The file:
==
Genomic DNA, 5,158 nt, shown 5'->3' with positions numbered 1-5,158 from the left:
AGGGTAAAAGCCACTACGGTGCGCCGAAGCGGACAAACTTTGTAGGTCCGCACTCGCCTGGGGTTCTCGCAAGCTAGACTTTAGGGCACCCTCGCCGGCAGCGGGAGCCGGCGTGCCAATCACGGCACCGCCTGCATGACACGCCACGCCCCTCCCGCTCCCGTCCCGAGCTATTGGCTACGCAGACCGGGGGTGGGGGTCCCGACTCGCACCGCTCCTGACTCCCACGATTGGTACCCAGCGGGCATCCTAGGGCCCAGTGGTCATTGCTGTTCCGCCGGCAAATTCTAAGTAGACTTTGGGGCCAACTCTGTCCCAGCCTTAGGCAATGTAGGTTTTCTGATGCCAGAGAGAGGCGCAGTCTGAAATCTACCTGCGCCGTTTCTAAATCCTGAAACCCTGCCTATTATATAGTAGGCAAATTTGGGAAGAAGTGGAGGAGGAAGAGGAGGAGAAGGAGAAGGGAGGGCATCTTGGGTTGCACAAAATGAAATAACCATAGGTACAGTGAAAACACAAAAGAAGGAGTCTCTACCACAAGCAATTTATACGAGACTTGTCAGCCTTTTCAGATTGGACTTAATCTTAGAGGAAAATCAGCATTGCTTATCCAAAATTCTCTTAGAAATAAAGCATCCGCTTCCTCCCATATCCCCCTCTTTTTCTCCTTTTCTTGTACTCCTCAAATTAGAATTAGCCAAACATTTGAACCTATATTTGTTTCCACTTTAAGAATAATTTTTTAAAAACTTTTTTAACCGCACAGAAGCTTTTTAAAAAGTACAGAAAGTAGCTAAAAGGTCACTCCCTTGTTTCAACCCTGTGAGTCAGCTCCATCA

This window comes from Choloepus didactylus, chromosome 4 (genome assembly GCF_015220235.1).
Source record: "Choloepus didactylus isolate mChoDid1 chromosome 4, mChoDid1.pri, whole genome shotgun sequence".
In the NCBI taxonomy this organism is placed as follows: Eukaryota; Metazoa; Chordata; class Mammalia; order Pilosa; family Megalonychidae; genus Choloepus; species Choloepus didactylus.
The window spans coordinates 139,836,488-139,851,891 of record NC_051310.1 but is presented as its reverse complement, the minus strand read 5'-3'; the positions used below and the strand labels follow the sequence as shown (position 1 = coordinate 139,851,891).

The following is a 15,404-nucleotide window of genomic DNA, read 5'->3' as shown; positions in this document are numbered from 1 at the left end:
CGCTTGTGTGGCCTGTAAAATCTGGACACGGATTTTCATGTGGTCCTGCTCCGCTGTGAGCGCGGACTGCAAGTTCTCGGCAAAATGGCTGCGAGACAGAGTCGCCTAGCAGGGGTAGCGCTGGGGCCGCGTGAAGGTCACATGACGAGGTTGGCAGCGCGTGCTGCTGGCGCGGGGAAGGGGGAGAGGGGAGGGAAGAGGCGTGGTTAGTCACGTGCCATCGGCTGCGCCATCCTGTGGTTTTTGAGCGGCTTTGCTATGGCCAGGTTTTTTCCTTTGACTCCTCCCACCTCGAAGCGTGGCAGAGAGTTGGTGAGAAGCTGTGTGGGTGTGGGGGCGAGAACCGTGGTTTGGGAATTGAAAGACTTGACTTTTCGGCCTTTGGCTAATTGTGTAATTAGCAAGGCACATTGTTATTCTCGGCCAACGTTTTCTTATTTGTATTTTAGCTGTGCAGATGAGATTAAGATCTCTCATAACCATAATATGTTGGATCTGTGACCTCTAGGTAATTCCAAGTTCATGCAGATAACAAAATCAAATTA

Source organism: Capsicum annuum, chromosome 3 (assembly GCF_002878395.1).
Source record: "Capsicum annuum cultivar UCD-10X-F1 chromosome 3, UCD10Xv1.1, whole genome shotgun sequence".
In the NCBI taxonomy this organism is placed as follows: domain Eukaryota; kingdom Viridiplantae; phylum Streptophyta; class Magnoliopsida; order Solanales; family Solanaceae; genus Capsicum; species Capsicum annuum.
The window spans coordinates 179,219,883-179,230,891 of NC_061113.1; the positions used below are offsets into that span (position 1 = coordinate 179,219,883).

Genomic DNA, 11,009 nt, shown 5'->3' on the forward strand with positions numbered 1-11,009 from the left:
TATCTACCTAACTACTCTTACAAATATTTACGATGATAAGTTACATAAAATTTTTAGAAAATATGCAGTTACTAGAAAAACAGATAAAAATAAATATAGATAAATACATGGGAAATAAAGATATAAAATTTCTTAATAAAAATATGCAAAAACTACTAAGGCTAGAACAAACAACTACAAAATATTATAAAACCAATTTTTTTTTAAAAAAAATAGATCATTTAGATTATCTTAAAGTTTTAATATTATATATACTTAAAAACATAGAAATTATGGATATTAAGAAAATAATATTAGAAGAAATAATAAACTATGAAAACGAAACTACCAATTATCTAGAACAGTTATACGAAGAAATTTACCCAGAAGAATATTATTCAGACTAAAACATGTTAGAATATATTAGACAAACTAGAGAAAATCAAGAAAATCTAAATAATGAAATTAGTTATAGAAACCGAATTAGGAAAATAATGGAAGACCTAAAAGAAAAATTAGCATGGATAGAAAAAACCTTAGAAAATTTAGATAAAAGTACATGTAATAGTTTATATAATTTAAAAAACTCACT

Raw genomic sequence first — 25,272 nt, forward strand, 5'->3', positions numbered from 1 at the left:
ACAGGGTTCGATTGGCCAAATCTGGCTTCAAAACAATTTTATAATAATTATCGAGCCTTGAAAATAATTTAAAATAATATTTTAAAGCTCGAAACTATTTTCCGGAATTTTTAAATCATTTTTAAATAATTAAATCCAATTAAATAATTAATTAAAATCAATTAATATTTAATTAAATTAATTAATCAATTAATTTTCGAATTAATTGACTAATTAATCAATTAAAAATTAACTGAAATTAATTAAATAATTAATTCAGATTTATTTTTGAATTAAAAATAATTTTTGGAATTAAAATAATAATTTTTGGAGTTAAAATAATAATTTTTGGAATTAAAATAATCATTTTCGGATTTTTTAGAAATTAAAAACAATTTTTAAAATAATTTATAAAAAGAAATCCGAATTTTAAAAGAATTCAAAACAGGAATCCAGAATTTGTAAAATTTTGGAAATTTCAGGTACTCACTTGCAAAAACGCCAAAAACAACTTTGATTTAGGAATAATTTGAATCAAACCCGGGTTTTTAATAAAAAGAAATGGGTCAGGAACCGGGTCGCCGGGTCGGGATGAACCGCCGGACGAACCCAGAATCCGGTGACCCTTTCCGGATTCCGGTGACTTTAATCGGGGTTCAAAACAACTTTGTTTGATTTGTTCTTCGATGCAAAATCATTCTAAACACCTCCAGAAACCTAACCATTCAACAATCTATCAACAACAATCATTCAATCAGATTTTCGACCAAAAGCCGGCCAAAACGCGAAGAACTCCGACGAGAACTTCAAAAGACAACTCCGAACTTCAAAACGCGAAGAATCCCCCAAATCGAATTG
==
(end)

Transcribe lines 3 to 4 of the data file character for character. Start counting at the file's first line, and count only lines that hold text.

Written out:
This window comes from Choloepus didactylus, chromosome 4 (genome assembly GCF_015220235.1).
Source record: "Choloepus didactylus isolate mChoDid1 chromosome 4, mChoDid1.pri, whole genome shotgun sequence".